Geofencing: what is it?

We help explain geofencing, the technology-led technique to track, understand, and sell to visitors depending on locations of interest

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You may have heard of geofencing by now – but what is it, and how can your organisation benefit from the technique? Let's take a look at some of the key vendors and why it might be useful for your business, whether that's in marketing or for other analytics use cases.

What is geofencing?

The clue's in the name. In short, geofencing involves providing a digital service within an area that's invisibly walled in – creating a kind of catchment zone within the barriers, supported by wireless technologies like RFID chips, WiFi networks or GPS.

With the imminent rollout of next generation 5G connectivity covering towns, cities, and countryside, geofencing use cases are set to receive a power boost, as the new networking equipment will provide significantly more heft in terms of wireless capability and bandwidth.

It's important to note that geofences can be vast or they can be tiny and they are not to be confused with beacons, which are similar in that they interact with mobile devices within their range but different when it comes to their ability to ring-fence geographic zones.

Why would you use geofencing?

Whenever it's advantageous to wirelessly reach, engage with, or learn from a user passing through a location with minimal fuss. Some examples could include logging would-be customers as they pass through various sections of a high-street retail shop; pushing location-based advertising; studying footfall in small or large areas; or security applications – such as preventing devices from performing certain functions within a designated area.

Again, the fenced areas can be large or small, depending on scope and budget and controls can be as sophisticated as you'd like them to be.


The accuracy of geofencing is currently quite dependent on the user. To accurately engage with passers-by, geofencing works best when people stroll through the area with location and WiFi services turned on.

Of course, many of us walk around with all of our battery-draining smartphone features switched on, and others preserving the juice in our devices with only the absolute minimum to operate.

Geofencing is more accurate in cities where WiFi and cell towers blanket practically every corner, but will be noticeably less accurate in rural areas or other locations where wireless connectivity has been neglected.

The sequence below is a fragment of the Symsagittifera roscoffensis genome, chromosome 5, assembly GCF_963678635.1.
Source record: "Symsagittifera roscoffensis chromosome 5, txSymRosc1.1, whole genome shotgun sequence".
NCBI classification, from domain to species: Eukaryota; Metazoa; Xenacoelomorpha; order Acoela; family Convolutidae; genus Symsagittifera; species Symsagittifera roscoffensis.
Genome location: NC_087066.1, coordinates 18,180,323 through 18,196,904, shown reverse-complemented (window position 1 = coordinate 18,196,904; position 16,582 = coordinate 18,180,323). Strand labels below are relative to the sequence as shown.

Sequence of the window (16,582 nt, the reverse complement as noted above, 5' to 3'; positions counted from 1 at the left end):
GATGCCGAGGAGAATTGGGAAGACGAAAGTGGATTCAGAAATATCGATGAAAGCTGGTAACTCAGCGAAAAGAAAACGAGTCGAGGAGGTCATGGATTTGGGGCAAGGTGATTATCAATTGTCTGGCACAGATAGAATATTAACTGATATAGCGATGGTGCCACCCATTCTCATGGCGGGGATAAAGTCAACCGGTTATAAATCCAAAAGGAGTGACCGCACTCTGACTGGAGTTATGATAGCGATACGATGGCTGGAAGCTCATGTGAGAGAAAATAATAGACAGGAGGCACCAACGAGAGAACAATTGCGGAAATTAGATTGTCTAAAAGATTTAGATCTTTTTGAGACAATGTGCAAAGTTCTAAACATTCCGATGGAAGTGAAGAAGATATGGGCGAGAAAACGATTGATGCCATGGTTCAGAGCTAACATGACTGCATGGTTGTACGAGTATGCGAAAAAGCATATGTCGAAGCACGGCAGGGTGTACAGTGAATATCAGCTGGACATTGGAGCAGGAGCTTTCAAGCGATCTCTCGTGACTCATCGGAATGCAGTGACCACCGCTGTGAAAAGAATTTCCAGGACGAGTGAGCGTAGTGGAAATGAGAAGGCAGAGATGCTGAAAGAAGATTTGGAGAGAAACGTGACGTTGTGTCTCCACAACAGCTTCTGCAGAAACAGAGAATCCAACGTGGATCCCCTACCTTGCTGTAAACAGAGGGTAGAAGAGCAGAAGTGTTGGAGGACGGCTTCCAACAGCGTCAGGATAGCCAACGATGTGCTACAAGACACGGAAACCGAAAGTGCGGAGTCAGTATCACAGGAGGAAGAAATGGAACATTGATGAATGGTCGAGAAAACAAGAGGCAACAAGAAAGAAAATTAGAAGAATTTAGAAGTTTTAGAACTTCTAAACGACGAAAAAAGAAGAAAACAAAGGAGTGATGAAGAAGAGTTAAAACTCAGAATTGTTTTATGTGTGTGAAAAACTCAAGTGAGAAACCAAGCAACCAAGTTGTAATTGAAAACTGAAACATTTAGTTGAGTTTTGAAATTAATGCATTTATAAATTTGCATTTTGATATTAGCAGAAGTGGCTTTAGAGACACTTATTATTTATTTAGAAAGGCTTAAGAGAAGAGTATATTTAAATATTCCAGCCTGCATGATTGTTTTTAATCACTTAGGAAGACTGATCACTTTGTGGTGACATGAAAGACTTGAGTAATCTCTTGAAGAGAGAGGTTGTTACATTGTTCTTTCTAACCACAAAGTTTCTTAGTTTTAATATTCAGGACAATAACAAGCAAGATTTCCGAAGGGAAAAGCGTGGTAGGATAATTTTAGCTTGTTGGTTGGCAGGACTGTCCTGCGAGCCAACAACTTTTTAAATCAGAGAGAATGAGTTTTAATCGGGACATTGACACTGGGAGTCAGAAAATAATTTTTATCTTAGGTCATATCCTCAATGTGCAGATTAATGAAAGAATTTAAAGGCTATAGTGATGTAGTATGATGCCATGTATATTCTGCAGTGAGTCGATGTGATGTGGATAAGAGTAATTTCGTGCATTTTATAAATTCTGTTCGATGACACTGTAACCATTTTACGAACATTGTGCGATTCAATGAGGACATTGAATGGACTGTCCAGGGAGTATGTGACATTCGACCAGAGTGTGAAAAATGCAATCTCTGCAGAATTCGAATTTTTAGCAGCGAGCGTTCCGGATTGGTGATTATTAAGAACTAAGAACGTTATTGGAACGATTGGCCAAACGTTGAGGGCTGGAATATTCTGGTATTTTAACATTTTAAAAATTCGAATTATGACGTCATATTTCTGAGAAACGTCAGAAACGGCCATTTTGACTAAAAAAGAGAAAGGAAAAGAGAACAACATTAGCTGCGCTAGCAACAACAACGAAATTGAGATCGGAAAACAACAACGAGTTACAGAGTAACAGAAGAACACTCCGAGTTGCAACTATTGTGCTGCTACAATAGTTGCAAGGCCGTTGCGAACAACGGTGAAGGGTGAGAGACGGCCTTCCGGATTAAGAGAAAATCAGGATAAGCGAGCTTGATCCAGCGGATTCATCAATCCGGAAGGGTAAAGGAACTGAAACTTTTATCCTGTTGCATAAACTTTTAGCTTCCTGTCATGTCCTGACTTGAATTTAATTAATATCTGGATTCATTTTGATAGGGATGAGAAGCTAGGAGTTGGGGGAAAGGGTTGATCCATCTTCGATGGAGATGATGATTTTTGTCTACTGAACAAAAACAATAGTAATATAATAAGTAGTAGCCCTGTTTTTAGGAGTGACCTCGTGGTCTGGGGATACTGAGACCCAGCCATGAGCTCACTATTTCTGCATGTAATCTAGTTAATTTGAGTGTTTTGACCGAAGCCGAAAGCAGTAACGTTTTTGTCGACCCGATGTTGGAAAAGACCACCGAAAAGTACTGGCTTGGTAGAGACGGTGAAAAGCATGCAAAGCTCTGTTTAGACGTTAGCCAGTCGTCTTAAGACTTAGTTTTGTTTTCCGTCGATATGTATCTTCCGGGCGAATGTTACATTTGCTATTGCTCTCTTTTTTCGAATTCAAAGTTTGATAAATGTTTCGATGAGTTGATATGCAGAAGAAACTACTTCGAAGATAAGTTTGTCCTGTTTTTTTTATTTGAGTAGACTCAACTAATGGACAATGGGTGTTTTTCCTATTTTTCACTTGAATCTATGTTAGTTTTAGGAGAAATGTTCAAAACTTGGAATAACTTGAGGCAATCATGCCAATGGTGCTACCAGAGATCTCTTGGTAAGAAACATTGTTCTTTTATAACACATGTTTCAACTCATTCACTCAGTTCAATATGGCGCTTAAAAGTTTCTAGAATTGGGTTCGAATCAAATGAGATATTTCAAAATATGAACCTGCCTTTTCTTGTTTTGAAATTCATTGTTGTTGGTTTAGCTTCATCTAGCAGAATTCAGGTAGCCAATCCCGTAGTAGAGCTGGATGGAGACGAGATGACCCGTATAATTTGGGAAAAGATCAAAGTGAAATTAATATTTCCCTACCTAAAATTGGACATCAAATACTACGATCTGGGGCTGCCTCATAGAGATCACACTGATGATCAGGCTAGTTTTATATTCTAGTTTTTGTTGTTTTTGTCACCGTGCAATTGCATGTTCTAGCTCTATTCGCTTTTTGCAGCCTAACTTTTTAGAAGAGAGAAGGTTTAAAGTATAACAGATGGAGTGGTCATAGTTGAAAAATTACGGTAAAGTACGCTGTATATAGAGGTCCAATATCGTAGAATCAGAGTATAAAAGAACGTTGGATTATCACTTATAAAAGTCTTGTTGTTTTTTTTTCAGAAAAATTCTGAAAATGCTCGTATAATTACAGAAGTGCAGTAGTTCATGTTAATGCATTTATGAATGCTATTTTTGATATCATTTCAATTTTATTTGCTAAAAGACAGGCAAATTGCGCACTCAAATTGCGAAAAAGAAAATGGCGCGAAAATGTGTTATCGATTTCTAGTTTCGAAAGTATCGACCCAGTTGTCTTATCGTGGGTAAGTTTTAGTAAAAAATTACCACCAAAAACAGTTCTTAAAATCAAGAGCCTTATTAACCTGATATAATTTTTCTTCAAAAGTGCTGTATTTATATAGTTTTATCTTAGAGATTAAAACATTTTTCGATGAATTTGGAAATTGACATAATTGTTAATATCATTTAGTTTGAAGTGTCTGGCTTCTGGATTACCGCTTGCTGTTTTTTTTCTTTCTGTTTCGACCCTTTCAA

Although IoT devices and the software to manage them are all getting cheaper, depending on the scope of your project, the initial investment could have an astronomic impact on your budget.

There's also no getting around the fact that highly targeted location services just plain give some people the creeps. While that's not going to be the case for everyone – or even necessarily the majority, if your campaigns are done right – you can expect the privacy-conscious citizen to feel intruded upon by a corporation or, say, the police, which across America are making use of geofencing warrants to haul 'unprecedented' amounts of data. Especially when trust in and around big tech is at an all-time low, using targeted location services can make that intrusive sensation feel all the more concrete.

The players

Geofencing is a technique, rather than a technology, so pinning down the key movers and shakers is a mammoth task that would cover RFID chip vendors through to 5G infrastructure providers, marketers, creative agencies, consumer hardware providers, software development giants, and analytics firms, to name a few.

However, there are a few names most will recognise that have made a strong case for the usefulness of geofencing. In the indoor location market, there's Aruba, HPE's networks division, and rival Cisco.

Apple pioneered beacon technology with iBeacon, and has shown a keen interest in 'region monitoring', aka geofencing – registering intriguing location-determining patents in 2018 and tipped to introduce incredibly precise geofencing tech to its HomeKit, the smart home control centre. Analyst houses place the firm in its top geofencing vendors.

As an enormous player in the smartphone space with Android as well as its own hardware options, Google naturally also has an interest in geofencing. Here's the developer page for its Geofencing API.

There are alternatives to the big vendors too, with Bluedot and Radar providing their own geofencing platforms for applications. Events generated with these can be pulled into CRM platforms like Salesforce Marketing Cloud for a closer look at the analytics.

Case studies

Geofencing comes into its own when tactics are combined and marketers get a little more creative.

For example, after a series of suspected drone-sighting incidents around prominent UK airports, the drone provider DJI introduced a software update that would geofence the surrounding areas of airports to stop its devices from intruding on airspace.

Another early geofencing initiative was led by Coca Cola in Israel. The soft drinks giant was offering customised bottles, so thirsty buyers could have their own names plastered across the iconic red and white label of the sugary drink. By combining sales of these bottles with a bespoke app, Coke billboards could say hello to passing drivers by name.

Lastly, the New York Times described Google's vast cache of location information a "boon" for law enforcement in this 2019 report on American cops' efforts to solve crime with data.

By filing 'geofence warrants' to Google, the police are able to retrieve data about the locations near a crime rather than individuals. Google is compelled to dive into its Sensorvault database, which then is mined for devices that were in the location of the crime around that specific time.

Copyright © 2020 IDG Communications, Inc.

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